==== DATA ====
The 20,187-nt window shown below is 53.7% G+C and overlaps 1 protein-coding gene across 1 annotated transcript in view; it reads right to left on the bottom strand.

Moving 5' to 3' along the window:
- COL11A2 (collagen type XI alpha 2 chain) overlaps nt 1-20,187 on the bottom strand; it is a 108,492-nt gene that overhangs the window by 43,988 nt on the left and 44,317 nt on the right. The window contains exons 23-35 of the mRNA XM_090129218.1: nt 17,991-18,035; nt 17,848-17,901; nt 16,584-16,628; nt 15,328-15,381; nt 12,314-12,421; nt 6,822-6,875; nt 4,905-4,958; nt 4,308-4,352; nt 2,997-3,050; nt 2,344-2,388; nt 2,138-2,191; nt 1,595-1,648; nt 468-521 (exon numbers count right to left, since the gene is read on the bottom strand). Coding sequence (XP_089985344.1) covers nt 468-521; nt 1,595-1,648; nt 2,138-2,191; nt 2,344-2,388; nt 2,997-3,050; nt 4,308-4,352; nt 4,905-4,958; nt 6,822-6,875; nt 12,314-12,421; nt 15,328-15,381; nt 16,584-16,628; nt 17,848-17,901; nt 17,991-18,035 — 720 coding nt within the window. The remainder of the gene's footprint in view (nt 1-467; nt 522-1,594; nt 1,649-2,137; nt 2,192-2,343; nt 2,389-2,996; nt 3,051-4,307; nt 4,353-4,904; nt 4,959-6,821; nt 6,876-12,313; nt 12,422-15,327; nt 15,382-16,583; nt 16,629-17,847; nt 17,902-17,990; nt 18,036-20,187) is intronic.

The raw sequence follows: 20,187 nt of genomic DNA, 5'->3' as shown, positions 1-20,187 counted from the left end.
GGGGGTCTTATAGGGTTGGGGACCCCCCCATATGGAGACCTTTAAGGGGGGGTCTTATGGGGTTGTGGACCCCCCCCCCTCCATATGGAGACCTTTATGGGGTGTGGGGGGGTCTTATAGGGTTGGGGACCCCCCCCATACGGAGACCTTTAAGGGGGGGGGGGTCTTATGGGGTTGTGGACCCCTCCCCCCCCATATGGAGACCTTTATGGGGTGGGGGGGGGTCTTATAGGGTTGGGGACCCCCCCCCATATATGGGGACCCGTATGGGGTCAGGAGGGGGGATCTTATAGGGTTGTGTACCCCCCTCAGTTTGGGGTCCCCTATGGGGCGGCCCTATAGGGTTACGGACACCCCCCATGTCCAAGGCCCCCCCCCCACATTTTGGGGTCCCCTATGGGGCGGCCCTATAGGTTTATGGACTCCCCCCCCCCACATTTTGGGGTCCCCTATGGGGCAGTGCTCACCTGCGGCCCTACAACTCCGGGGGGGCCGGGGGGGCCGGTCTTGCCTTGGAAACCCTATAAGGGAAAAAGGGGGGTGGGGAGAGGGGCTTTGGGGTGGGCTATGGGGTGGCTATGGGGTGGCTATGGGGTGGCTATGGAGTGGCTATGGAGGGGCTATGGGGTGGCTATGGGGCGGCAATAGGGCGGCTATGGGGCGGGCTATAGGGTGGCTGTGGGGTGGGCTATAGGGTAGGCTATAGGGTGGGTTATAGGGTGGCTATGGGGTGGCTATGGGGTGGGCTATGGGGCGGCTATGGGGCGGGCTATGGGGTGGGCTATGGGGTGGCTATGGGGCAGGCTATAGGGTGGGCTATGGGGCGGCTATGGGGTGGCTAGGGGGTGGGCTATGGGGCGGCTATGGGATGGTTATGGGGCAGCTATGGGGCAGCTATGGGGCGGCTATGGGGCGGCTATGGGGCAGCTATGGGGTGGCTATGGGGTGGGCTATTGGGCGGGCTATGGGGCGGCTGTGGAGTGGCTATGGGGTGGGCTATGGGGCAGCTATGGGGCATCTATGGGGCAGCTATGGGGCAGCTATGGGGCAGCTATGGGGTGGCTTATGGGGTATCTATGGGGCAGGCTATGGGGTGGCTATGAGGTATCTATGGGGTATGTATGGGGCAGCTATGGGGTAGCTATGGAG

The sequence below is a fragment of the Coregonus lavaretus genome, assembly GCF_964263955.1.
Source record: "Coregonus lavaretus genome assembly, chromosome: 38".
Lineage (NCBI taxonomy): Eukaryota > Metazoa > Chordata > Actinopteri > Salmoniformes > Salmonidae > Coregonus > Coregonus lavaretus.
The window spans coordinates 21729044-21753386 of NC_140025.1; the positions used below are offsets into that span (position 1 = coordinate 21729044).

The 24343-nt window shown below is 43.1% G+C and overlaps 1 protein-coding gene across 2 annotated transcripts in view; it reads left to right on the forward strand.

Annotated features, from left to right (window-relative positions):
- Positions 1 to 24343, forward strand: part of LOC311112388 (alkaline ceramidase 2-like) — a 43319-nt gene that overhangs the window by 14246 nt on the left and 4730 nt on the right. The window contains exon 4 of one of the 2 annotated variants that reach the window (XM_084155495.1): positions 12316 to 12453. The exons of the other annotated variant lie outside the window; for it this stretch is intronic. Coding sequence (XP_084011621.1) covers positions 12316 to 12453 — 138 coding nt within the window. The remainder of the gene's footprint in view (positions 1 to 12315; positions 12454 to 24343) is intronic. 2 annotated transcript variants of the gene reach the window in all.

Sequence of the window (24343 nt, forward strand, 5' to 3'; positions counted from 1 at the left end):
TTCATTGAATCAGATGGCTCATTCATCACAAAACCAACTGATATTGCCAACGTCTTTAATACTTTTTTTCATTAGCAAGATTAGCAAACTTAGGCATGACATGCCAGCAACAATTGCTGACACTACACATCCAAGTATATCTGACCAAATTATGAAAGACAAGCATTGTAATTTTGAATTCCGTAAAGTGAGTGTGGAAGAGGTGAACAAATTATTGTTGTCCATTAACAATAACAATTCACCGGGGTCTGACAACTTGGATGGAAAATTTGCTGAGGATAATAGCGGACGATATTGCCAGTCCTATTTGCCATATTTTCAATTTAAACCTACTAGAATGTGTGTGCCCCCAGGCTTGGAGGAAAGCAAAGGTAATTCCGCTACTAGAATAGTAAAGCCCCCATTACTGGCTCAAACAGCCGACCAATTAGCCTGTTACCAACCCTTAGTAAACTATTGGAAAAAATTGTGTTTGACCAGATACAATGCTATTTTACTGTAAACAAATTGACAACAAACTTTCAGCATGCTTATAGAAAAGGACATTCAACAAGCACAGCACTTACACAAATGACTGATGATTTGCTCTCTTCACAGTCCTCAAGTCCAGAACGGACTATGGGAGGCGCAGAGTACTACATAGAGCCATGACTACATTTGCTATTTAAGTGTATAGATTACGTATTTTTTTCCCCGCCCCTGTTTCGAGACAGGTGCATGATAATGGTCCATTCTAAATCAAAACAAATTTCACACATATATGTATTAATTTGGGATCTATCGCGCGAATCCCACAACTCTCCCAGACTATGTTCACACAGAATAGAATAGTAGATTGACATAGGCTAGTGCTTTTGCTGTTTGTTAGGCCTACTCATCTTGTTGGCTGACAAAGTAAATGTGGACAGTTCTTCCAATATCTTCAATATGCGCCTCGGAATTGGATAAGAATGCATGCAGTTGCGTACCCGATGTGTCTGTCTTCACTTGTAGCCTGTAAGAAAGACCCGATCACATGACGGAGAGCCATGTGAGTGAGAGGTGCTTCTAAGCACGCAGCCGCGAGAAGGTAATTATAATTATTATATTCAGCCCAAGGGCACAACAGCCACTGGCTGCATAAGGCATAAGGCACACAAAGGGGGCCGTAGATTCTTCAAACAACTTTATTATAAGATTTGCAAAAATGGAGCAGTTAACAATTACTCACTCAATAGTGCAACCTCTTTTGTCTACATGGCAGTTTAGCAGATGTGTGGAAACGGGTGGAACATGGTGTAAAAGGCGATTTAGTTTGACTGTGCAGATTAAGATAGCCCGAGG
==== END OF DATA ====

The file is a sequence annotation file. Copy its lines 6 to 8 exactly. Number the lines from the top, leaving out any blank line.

The sequence below is a fragment of the Coregonus lavaretus genome, assembly GCF_964263955.1.
Source record: "Coregonus lavaretus genome assembly, chromosome: 38".
Lineage (NCBI taxonomy): Eukaryota > Metazoa > Chordata > Actinopteri > Salmoniformes > Salmonidae > Coregonus > Coregonus lavaretus.